"Now is the time to try to influence him, because in six to 12 months all these views will be locked in."
With the new Russian government consumed with its domestic reform programs, Mr. Putin is not expected to offer any major new security or policy initiatives at the summit.
But many analysts say the Russian leader may reap far more benefits politically from the meeting than his American counterpart. Even holding the summit in Russia is something of a coup because past diplomatic practice suggests it is Washington's turn to play host.
The Russians remain deeply suspicious of the NMD idea, fearful that it eventually will overwhelm their shrinking nuclear missile force.
Administration officials insist the system they are contemplating would be aimed only at "rogue" nations such as North Korea and Iraq, not at Russia with its thousands of nuclear warheads.
GOP presidential nominee George W. Bush complicated Mr. Clinton's selling job by signaling that he is prepared to accept much deeper missile cuts while proceeding with an NMD system far more ambitious than anything Mr. Clinton is likely to approve.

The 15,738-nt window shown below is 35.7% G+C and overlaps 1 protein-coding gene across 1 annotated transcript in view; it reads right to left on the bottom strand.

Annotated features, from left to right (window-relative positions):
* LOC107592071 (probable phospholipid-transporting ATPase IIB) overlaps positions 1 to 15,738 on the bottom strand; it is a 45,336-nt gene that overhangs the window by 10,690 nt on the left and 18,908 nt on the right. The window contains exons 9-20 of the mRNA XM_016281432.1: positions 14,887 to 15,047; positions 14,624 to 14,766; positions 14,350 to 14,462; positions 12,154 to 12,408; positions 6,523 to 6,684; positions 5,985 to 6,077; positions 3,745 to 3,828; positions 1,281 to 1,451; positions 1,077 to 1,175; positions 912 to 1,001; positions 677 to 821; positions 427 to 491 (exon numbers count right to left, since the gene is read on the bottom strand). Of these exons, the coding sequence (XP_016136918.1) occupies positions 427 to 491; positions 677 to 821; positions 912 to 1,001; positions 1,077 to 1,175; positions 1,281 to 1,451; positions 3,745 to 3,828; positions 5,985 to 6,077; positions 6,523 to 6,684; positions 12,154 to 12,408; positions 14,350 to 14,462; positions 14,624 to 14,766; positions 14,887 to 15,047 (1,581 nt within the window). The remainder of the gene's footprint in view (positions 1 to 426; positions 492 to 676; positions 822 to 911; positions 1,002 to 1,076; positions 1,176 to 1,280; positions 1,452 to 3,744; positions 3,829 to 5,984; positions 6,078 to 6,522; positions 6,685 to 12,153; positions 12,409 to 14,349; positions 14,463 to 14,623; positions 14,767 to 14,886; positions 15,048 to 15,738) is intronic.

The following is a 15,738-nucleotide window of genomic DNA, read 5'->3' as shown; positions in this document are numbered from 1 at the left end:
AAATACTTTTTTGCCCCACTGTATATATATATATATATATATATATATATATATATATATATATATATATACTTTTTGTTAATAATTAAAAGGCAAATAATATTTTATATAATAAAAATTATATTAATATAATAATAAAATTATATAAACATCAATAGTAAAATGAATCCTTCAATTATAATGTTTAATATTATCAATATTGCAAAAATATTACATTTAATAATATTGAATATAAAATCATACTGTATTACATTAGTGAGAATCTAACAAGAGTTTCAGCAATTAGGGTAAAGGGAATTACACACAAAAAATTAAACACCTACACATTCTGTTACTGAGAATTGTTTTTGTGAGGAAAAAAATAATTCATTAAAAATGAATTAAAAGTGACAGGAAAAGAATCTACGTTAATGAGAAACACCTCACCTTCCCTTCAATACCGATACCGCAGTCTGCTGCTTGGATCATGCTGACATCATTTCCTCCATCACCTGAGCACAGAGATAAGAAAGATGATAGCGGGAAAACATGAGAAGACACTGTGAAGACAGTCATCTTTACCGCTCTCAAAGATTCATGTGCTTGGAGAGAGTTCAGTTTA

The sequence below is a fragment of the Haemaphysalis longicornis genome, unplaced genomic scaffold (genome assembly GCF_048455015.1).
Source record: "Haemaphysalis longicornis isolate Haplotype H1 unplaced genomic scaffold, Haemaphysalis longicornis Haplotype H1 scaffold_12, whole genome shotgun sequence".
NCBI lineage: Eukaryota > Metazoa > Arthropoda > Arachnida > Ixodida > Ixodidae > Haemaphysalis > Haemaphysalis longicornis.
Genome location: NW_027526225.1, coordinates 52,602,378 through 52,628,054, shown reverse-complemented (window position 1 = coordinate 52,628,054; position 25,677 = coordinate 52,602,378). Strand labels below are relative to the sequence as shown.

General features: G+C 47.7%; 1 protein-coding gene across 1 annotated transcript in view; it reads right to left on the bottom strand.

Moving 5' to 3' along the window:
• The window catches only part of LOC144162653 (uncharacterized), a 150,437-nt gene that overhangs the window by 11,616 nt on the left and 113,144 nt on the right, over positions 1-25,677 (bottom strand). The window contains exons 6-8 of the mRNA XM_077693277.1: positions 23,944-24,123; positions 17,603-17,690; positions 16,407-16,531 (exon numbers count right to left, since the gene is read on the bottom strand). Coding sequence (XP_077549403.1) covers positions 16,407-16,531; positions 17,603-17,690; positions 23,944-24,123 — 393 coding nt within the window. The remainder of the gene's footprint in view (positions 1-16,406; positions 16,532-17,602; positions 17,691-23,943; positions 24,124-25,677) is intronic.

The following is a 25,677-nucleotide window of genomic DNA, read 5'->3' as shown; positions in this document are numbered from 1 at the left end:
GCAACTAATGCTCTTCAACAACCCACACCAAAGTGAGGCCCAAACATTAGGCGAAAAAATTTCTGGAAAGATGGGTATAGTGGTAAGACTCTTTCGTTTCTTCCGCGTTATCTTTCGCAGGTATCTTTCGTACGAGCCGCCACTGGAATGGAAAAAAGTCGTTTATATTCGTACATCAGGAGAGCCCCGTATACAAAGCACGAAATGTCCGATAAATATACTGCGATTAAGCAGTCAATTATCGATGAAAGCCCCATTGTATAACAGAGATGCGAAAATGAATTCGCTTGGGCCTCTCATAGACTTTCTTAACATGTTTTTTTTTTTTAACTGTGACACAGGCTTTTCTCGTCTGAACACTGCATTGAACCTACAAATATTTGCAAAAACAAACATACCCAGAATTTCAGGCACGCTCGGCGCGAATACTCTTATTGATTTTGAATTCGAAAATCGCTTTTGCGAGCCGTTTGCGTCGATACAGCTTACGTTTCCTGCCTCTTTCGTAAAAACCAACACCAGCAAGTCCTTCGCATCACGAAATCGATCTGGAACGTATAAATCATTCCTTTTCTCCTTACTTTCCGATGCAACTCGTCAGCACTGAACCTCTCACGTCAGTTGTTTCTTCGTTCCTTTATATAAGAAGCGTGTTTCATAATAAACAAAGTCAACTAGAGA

The Pentagon plans another test of the anti-missile system in early July, and Mr. Clinton has said he will decide whether to proceed soon after that. With the issue now emerging in the presidential campaign, pressure is growing on Mr. Clinton to defer the decision to the next administration.
Russians are using the confusion in Washington and the unease in Europe to prepare a strong push against any revision of the Anti-Ballistic Missile Treaty, the 1972 pact that the administration says must be modified if the missile defense system is to proceed.
"We are carrying out all our talks with the American side not with the goal of finding a way to to resolve the issue of changes to the ABM Treaty but to have this issue struck off the agenda," Gen. Valery Manilov, first deputy chief of Russia's general staff, told reporters Friday.